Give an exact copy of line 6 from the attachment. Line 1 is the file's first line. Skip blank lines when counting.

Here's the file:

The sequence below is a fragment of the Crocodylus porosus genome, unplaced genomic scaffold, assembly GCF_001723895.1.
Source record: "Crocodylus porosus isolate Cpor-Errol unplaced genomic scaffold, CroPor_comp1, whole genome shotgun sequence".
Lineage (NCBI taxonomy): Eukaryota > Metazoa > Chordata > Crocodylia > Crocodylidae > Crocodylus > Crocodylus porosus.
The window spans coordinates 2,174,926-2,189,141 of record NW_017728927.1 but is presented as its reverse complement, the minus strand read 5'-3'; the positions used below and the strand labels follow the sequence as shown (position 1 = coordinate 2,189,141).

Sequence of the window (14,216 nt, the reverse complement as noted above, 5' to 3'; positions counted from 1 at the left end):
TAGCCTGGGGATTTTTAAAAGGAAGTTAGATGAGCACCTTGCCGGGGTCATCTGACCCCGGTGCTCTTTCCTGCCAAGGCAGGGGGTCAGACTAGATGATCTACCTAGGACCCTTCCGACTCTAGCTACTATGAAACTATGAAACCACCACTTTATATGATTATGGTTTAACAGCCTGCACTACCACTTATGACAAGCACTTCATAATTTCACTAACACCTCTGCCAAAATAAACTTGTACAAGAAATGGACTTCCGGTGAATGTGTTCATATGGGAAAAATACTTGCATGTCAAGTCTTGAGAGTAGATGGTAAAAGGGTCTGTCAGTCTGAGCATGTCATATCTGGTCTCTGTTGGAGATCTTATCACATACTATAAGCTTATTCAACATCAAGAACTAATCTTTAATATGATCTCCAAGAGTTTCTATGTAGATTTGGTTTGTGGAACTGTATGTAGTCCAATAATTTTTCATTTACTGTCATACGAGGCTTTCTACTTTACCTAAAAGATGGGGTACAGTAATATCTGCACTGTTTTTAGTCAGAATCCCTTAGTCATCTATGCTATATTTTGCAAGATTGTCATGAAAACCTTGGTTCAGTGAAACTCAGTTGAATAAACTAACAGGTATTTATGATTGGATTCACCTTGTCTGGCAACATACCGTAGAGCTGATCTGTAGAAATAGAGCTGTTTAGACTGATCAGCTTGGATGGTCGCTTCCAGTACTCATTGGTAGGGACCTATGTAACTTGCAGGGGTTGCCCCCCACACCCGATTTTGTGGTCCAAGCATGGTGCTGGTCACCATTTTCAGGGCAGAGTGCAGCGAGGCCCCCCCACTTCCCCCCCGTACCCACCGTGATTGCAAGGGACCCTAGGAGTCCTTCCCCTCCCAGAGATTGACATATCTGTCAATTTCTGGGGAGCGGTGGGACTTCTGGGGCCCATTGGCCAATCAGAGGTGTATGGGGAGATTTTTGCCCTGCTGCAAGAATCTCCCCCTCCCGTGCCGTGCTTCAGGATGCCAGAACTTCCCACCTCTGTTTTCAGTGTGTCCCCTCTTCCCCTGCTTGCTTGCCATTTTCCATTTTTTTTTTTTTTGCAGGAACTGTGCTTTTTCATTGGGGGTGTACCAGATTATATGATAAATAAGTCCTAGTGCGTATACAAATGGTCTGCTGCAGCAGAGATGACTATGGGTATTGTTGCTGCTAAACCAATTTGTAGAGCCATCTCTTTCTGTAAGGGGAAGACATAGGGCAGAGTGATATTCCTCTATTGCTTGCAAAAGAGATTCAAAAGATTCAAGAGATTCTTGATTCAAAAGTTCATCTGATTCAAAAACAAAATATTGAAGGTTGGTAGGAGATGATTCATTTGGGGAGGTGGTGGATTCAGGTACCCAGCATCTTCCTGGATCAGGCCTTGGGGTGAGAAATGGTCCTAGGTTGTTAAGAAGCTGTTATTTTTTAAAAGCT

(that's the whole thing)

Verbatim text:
TAGCCTGGGGATTTTTAAAAGGAAGTTAGATGAGCACCTTGCCGGGGTCATCTGACCCCGGTGCTCTTTCCTGCCAAGGCAGGGGGTCAGACTAGATGATCTACCTAGGACCCTTCCGACTCTAGCTACTATGAAACTATGAAACCACCACTTTATATGATTATGGTTTAACAGCCTGCACTACCACTTATGACAAGCACTTCATAATTTCACTAACACCTCTGCCAAAATAAACTTGTACAAGAAATGGACTTCCGGTGAATGTGTTCATATGGGAAAAATACTTGCATGTCAAGTCTTGAGAGTAGATGGTAAAAGGGTCTGTCAGTCTGAGCATGTCATATCTGGTCTCTGTTGGAGATCTTATCACATACTATAAGCTTATTCAACATCAAGAACTAATCTTTAATATGATCTCCAAGAGTTTCTATGTAGATTTGGTTTGTGGAACTGTATGTAGTCCAATAATTTTTCATTTACTGTCATACGAGGCTTTCTACTTTACCTAAAAGATGGGGTACAGTAATATCTGCACTGTTTTTAGTCAGAATCCCTTAGTCATCTATGCTATATTTTGCAAGATTGTCATGAAAACCTTGGTTCAGTGAAACTCAGTTGAATAAACTAACAGGTATTTATGATTGGATTCACCTTGTCTGGCAACATACCGTAGAGCTGATCTGTAGAAATAGAGCTGTTTAGACTGATCAGCTTGGATGGTCGCTTCCAGTACTCATTGGTAGGGACCTATGTAACTTGCAGGGGTTGCCCCCCACACCCGATTTTGTGGTCCAAGCATGGTGCTGGTCACCATTTTCAGGGCAGAGTGCAGCGAGGCCCCCCCACTTCCCCCCCGTACCCACCGTGATTGCAAGGGACCCTAGGAGTCCTTCCCCTCCCAGAGATTGACATATCTGTCAATTTCTGGGGAGCGGTGGGACTTCTGGGGCCCATTGGCCAATCAGAGGTGTATGGGGAGATTTTTGCCCTGCTGCAAGAATCTCCCCCTCCCGTGCCGTGCTTCAGGATGCCAGAACTTCCCACCTCTGTTTTCAGTGTGTCCCCTCTTCCCCTGCTTGCTTGCCATTTTCCATTTTTTTTTTTTTTGCAGGAACTGTGCTTTTTCATTGGGGGTGTACCAGATTATATGATAAATAAGTCCTAGTGCGTATACAAATGGTCTGCTGCAGCAGAGATGACTATGGGTATTGTTGCTGCTAAACCAATTTGTAGAGCCATCTCTTTCTGTAAGGGGAAGACATAGGGCAGAGTGATATTCCTCTATTGCTTGCAAAAGAGATTCAAAAGATTCAAGAGATTCTTGATTCAAAAGTTCATCTGATTCAAAAACAAAATATTGAAGGTTGGTAGGAGATGATTCATTTGGGGAGGTGGTGGATTCAGGTACCCAGCATCTTCCTGGATCAGGCCTTGGGGTGAGAAATGGTCCTAGGTTGTTAAGAAGCTGTTATTTTTTAAAAGCT